The second thing is that it's important for the White House to not be a day in, day out punching bag for the conservative movement. Obama has always shown that he's capable of effective counter-punching and that's what he's doing now, some nasty counter-punching against Fox News. Good for Obama.
The New York Times wants the Obama administration to be above tangling with the "cable shouters:"
Tactics aside, something more fundamental is at risk. Even the president’s most avid critics admit he exudes a certain cool confidence. The public impression of him is that if anyone were to, say, talk trash on the basketball court with Mr. Obama, he would not find much space for rent in Mr. Obama’s head. ...
People who work in political communications have pointed out that it is a principle of
power dynamics to “punch up “ — that is, to take on bigger foes, not smaller ones. A blog on the White House Web site that uses a “truth-o-meter” against a particular cable news network would not seem to qualify. As it is, Reality Check sounds a bit like the blog of some unemployed guy living in his parents’ basement, not an official communiqué from Pennsylvania Avenue.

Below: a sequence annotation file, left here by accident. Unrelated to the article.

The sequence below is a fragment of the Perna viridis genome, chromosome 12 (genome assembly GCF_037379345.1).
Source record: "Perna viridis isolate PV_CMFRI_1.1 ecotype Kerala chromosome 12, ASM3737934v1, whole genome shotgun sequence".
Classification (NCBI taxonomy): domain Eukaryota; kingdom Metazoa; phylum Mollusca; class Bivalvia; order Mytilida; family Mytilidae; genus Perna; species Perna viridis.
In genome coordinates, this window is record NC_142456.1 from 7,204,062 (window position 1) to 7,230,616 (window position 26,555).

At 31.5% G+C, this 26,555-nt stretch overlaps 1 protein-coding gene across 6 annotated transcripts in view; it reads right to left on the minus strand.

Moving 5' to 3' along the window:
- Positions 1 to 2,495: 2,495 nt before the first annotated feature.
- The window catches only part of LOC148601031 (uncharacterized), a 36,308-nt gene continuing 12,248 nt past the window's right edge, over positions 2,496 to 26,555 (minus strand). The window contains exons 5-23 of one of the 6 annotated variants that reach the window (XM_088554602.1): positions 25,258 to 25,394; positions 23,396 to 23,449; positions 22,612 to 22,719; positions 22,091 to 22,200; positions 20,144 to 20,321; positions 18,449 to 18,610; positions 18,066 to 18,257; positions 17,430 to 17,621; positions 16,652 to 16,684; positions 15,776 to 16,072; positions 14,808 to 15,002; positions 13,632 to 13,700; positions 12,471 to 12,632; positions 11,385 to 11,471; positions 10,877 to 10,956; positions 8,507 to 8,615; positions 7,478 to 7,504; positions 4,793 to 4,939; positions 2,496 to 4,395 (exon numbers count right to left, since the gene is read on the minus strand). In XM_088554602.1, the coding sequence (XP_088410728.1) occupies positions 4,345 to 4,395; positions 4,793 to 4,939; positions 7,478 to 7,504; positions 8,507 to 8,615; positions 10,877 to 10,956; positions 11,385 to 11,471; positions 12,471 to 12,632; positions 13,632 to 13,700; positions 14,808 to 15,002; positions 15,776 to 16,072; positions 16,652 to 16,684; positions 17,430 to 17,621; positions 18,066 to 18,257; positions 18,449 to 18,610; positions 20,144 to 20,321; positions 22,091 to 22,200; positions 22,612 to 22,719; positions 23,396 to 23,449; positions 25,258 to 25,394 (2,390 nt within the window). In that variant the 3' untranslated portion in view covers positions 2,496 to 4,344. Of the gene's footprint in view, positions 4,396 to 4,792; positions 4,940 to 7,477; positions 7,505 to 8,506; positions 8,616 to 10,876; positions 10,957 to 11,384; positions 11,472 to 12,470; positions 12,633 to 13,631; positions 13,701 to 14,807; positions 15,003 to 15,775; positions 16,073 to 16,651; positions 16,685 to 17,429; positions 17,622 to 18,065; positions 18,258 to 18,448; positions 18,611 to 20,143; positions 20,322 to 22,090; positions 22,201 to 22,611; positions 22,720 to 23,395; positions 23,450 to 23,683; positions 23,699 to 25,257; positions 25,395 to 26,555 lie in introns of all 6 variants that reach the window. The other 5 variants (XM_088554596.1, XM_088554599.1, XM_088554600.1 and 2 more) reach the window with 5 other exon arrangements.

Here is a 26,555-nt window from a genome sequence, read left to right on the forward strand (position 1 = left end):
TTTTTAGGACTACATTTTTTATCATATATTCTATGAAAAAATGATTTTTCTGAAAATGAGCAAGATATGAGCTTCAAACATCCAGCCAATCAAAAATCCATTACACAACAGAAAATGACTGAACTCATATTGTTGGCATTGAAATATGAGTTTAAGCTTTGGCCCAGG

The American presidency was conceived as a corrective to the royals, but trading punches with cable shouters seems a bit too common. Perhaps it’s time to restore a little imperiousness to the relationship.
As usual, the NY Times has their heads up their butts. The Times itself is losing ground to the guys and women blogging from "their parents basements." Why shouldn't the Obama administration get in on the action before they start losing ground?
By attacking Fox News, the Obama administration has signaled that it's willing to mix it up in its efforts to get health reform and cap and trade passed.
That's as good as news can get right now.
On another note. Personally, I like what Fox is doing in the sense that Fox has blazing a trail as a television network of political opposition. Unlike the other networks, Fox is an independent entity that is not beholden to the government for stories. When networks with more liberal political agendas start following Fox's example, the world will be a better place.